For the Record: M2A4 prototype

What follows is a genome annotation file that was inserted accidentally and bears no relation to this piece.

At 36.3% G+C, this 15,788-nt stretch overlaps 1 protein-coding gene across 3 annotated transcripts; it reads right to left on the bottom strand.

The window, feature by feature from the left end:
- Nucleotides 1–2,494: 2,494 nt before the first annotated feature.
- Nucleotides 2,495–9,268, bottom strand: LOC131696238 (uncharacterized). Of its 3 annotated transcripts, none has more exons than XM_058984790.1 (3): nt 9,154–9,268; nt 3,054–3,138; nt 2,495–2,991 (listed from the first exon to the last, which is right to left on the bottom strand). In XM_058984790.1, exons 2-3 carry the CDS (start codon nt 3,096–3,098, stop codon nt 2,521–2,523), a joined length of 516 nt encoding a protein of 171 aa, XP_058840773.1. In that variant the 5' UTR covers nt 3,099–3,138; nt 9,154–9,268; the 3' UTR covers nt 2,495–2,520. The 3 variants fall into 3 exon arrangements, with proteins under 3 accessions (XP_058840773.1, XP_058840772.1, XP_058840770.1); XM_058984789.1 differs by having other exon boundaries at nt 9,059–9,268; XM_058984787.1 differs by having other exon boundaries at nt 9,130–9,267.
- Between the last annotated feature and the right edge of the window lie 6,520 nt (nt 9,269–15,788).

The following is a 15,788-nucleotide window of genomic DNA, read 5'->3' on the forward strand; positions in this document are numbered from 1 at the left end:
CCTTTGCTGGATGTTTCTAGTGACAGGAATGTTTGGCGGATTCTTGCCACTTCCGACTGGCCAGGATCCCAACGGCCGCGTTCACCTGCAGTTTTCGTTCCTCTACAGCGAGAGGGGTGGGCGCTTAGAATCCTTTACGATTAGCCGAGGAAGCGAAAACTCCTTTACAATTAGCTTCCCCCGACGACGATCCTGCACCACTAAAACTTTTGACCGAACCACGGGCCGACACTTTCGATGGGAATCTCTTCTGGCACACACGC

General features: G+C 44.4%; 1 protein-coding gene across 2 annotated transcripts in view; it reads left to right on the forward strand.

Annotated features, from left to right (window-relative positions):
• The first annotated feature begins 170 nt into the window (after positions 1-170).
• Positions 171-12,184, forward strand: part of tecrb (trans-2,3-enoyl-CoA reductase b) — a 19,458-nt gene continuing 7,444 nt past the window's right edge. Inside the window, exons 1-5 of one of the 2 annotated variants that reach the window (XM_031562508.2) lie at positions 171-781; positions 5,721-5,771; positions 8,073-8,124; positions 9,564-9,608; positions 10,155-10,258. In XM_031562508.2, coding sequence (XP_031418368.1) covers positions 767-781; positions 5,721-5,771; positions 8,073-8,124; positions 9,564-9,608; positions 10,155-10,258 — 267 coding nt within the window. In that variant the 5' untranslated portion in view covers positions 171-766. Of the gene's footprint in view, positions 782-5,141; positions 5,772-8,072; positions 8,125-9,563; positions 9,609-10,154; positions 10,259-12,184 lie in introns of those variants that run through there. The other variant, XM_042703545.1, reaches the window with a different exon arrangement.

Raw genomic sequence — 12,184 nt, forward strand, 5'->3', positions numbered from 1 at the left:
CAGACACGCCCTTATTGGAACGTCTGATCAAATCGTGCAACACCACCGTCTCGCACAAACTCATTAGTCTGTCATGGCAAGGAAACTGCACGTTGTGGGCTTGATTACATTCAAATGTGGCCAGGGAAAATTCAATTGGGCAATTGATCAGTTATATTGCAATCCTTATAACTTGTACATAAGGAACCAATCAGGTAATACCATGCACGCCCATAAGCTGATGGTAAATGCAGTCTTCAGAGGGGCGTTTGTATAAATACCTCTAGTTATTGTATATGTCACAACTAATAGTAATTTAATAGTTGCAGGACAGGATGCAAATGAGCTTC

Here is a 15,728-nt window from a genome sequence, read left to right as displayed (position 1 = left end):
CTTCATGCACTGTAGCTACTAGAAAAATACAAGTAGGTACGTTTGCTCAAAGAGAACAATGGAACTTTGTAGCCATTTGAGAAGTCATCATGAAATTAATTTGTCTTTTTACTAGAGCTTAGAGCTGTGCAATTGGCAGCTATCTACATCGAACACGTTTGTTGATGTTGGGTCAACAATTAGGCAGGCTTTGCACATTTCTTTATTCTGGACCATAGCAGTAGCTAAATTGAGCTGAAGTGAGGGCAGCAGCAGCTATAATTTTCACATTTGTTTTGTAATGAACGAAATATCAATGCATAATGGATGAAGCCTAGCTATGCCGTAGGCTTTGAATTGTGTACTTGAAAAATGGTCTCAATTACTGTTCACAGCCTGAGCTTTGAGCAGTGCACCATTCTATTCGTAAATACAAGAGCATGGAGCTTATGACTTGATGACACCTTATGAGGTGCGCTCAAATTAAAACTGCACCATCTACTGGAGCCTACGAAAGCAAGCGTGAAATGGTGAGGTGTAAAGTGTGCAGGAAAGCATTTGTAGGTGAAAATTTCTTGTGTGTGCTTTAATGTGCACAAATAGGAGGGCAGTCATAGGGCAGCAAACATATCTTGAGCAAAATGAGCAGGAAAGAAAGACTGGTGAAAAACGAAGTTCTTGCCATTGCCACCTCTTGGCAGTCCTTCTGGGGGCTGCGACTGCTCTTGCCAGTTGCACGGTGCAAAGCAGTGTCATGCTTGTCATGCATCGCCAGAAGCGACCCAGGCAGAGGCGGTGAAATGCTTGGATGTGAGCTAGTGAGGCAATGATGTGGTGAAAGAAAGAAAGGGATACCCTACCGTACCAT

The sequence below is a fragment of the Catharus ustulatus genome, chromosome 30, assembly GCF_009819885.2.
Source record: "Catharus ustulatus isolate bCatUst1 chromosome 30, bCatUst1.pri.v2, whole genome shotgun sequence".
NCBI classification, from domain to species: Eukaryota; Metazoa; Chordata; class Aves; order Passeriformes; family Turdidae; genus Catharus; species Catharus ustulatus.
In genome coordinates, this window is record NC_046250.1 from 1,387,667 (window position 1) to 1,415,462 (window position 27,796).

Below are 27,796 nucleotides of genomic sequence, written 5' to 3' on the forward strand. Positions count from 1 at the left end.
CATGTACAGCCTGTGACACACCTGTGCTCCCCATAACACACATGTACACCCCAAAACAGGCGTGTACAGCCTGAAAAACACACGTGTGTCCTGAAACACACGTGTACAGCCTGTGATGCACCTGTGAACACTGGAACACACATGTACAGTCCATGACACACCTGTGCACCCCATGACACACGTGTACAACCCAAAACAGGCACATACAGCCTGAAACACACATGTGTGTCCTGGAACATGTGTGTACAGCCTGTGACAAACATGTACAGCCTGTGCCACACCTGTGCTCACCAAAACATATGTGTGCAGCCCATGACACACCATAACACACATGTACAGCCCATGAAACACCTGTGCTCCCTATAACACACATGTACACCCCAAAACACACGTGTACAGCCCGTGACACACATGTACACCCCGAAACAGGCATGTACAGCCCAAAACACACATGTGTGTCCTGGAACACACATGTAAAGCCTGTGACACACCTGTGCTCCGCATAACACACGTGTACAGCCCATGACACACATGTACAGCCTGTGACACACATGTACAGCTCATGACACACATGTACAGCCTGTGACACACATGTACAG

Source: Yuri Pasholok’s blog Hello everyone, looks like the Hunnicutt archives Wargaming bought are starting to bear fruit. What follows is the photo of the M2A4 light tank prototype, taken in the Fall of 1939 on Aberdeen proving grounds. Yuri Pasholok writes: With the appearance of this vehicle, the American tank industry finally caught up to the rest of the world with one impressive step. This however didn’t happen all at once: contrary to the belief of many authors, the US Army had quite modern tanks as early as mid-30′s, created for one concrete theater of war. Very high mobility and machinegun armament – that was what the US army needed in case there was ever a war with Mexico. Since this is the same reason why the Light Tank Mk.VIc was completely sufficient for the British in order to scatter some Papuan natives, it’s no wonder that in the beginning of World War Two, these vehicles formed the backbone of British armored forces. The installation of the two-man turret on the M2 Light Tank chassis was only a matter of time. The resulting vehicle proved to be one of the better ones, when it came to world tank construction: it combined (at that time) completely sufficient anti-bullet protection, high speed, good visibility and a badass gun, the most powerful of its type at that time. Therefore it’s not surprising that the M2A4 concept became the main tank concept for the US light tanks for a very long time. Light Tank M2A4 became the first mass-produced American tank, manufactured in really big numbers (375 tanks). Furthermore, M2A4 proved to be the first American tank sent to England.